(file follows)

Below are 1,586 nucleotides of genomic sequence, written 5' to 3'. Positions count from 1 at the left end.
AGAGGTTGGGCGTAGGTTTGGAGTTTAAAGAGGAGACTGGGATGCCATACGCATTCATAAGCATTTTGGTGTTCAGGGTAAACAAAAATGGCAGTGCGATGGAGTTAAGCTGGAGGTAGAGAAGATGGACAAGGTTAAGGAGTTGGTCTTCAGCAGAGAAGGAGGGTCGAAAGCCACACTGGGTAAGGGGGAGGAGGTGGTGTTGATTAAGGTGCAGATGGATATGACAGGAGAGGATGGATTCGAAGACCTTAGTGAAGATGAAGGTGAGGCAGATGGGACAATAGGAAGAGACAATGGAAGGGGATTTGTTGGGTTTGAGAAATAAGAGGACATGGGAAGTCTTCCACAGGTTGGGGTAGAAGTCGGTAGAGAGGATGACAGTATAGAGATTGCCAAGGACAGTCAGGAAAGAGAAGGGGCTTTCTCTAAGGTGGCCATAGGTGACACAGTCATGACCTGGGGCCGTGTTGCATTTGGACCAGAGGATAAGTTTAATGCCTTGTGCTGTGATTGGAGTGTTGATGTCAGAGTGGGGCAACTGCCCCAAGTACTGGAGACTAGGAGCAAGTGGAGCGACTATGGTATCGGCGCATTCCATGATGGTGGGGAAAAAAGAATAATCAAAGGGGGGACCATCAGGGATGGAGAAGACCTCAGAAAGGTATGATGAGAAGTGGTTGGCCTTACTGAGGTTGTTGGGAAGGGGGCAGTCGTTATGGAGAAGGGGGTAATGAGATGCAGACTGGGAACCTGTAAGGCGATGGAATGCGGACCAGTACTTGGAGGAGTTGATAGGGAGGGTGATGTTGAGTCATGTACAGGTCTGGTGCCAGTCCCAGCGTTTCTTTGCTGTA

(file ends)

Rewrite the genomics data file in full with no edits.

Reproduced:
Below are 1,586 nucleotides of genomic sequence, written 5' to 3'. Positions count from 1 at the left end.
AGAGGTTGGGCGTAGGTTTGGAGTTTAAAGAGGAGACTGGGATGCCATACGCATTCATAAGCATTTTGGTGTTCAGGGTAAACAAAAATGGCAGTGCGATGGAGTTAAGCTGGAGGTAGAGAAGATGGACAAGGTTAAGGAGTTGGTCTTCAGCAGAGAAGGAGGGTCGAAAGCCACACTGGGTAAGGGGGAGGAGGTGGTGTTGATTAAGGTGCAGATGGATATGACAGGAGAGGATGGATTCGAAGACCTTAGTGAAGATGAAGGTGAGGCAGATGGGACAATAGGAAGAGACAATGGAAGGGGATTTGTTGGGTTTGAGAAATAAGAGGACATGGGAAGTCTTCCACAGGTTGGGGTAGAAGTCGGTAGAGAGGATGACAGTATAGAGATTGCCAAGGACAGTCAGGAAAGAGAAGGGGCTTTCTCTAAGGTGGCCATAGGTGACACAGTCATGACCTGGGGCCGTGTTGCATTTGGACCAGAGGATAAGTTTAATGCCTTGTGCTGTGATTGGAGTGTTGATGTCAGAGTGGGGCAACTGCCCCAAGTACTGGAGACTAGGAGCAAGTGGAGCGACTATGGTATCGGCGCATTCCATGATGGTGGGGAAAAAAGAATAATCAAAGGGGGGACCATCAGGGATGGAGAAGACCTCAGAAAGGTATGATGAGAAGTGGTTGGCCTTACTGAGGTTGTTGGGAAGGGGGCAGTCGTTATGGAGAAGGGGGTAATGAGATGCAGACTGGGAACCTGTAAGGCGATGGAATGCGGACCAGTACTTGGAGGAGTTGATAGGGAGGGTGATGTTGAGTCATGTACAGGTCTGGTGCCAGTCCCAGCGTTTCTTTGCTGTA